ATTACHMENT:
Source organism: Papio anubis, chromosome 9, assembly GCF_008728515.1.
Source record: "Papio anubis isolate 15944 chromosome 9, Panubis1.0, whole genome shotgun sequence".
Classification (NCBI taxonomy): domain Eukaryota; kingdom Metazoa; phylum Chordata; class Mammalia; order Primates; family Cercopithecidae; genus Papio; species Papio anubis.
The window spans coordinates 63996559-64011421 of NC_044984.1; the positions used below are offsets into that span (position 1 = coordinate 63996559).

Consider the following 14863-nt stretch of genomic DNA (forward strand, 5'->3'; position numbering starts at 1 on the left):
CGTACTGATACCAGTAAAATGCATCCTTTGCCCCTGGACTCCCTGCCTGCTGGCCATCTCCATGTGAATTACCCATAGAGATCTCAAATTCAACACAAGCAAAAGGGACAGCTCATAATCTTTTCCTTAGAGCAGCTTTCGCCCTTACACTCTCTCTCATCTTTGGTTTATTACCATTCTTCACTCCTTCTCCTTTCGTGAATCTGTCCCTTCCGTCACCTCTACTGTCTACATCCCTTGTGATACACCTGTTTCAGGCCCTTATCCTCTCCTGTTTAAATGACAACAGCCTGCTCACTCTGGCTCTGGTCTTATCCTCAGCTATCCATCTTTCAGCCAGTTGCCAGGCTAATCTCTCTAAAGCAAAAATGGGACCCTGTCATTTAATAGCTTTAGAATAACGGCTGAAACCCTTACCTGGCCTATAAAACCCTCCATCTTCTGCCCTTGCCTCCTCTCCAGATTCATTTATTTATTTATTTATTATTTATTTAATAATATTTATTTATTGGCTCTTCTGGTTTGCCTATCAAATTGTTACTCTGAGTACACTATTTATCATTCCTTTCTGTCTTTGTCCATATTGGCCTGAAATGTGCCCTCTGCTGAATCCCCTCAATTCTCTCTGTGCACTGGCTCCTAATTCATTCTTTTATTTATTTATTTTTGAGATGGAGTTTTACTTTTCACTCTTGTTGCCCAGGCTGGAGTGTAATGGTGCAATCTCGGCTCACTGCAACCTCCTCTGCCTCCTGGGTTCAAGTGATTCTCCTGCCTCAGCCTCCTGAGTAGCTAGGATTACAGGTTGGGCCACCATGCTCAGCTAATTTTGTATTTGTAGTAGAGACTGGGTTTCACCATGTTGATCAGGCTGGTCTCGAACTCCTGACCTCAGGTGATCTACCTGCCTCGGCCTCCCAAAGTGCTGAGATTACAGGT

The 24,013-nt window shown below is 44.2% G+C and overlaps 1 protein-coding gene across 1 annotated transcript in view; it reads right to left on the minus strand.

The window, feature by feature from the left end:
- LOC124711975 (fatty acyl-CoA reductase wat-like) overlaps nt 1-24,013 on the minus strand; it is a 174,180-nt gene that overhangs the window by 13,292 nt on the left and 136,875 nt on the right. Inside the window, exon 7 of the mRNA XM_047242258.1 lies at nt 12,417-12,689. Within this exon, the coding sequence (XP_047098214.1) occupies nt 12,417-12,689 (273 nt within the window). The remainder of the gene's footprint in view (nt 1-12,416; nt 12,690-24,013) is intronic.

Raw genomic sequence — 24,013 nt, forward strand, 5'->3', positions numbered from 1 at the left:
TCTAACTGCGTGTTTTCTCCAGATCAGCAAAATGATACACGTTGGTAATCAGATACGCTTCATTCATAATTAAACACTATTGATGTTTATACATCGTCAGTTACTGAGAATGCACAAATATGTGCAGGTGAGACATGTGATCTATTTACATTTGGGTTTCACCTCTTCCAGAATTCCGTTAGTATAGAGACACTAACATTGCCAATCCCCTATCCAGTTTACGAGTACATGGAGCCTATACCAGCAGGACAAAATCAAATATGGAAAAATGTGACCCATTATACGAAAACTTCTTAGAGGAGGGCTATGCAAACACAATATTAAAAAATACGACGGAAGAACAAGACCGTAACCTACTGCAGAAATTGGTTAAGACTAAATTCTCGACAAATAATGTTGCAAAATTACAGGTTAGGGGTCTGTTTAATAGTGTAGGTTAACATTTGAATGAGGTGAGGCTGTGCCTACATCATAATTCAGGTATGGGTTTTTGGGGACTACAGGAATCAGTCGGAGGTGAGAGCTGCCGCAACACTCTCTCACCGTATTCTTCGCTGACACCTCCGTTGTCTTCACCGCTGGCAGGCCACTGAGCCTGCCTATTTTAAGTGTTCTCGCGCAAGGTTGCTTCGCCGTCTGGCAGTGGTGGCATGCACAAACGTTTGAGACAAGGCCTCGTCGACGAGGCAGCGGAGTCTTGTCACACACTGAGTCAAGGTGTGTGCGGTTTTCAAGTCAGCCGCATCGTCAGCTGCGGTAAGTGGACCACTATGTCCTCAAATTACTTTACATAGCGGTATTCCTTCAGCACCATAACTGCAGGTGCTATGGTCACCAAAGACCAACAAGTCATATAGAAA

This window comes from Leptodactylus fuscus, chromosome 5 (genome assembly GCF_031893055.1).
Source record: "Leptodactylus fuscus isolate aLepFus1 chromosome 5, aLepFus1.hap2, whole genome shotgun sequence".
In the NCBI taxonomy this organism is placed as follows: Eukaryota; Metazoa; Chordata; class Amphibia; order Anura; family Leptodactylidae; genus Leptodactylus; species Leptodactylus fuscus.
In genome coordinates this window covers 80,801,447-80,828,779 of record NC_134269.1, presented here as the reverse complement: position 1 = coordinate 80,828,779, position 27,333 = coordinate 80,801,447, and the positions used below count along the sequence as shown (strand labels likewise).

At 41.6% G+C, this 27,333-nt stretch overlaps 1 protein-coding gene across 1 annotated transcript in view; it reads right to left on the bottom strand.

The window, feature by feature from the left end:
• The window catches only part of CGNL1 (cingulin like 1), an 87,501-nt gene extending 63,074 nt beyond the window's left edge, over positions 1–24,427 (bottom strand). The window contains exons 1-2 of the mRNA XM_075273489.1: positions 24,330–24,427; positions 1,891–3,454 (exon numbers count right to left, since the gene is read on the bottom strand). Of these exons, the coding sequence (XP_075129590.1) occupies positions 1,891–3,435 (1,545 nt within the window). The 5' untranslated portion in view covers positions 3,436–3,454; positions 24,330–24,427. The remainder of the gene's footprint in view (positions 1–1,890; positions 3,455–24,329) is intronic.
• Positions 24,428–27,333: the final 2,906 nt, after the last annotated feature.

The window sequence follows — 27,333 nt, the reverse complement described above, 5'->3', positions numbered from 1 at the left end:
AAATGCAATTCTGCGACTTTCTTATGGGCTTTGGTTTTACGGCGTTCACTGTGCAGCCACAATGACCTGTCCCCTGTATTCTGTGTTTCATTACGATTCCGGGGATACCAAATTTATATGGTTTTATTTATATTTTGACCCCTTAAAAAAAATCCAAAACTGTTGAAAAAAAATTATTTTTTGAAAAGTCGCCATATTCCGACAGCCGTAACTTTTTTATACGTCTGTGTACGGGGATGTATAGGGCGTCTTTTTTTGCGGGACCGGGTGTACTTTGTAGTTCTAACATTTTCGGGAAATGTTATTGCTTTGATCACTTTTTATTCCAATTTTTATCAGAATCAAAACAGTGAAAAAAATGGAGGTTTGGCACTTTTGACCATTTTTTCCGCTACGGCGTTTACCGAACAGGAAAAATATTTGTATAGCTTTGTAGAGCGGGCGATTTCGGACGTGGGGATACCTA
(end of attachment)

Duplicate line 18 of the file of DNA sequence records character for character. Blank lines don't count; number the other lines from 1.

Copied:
• The window catches only part of CGNL1 (cingulin like 1), an 87,501-nt gene extending 63,074 nt beyond the window's left edge, over positions 1–24,427 (bottom strand). The window contains exons 1-2 of the mRNA XM_075273489.1: positions 24,330–24,427; positions 1,891–3,454 (exon numbers count right to left, since the gene is read on the bottom strand). Of these exons, the coding sequence (XP_075129590.1) occupies positions 1,891–3,435 (1,545 nt within the window). The 5' untranslated portion in view covers positions 3,436–3,454; positions 24,330–24,427. The remainder of the gene's footprint in view (positions 1–1,890; positions 3,455–24,329) is intronic.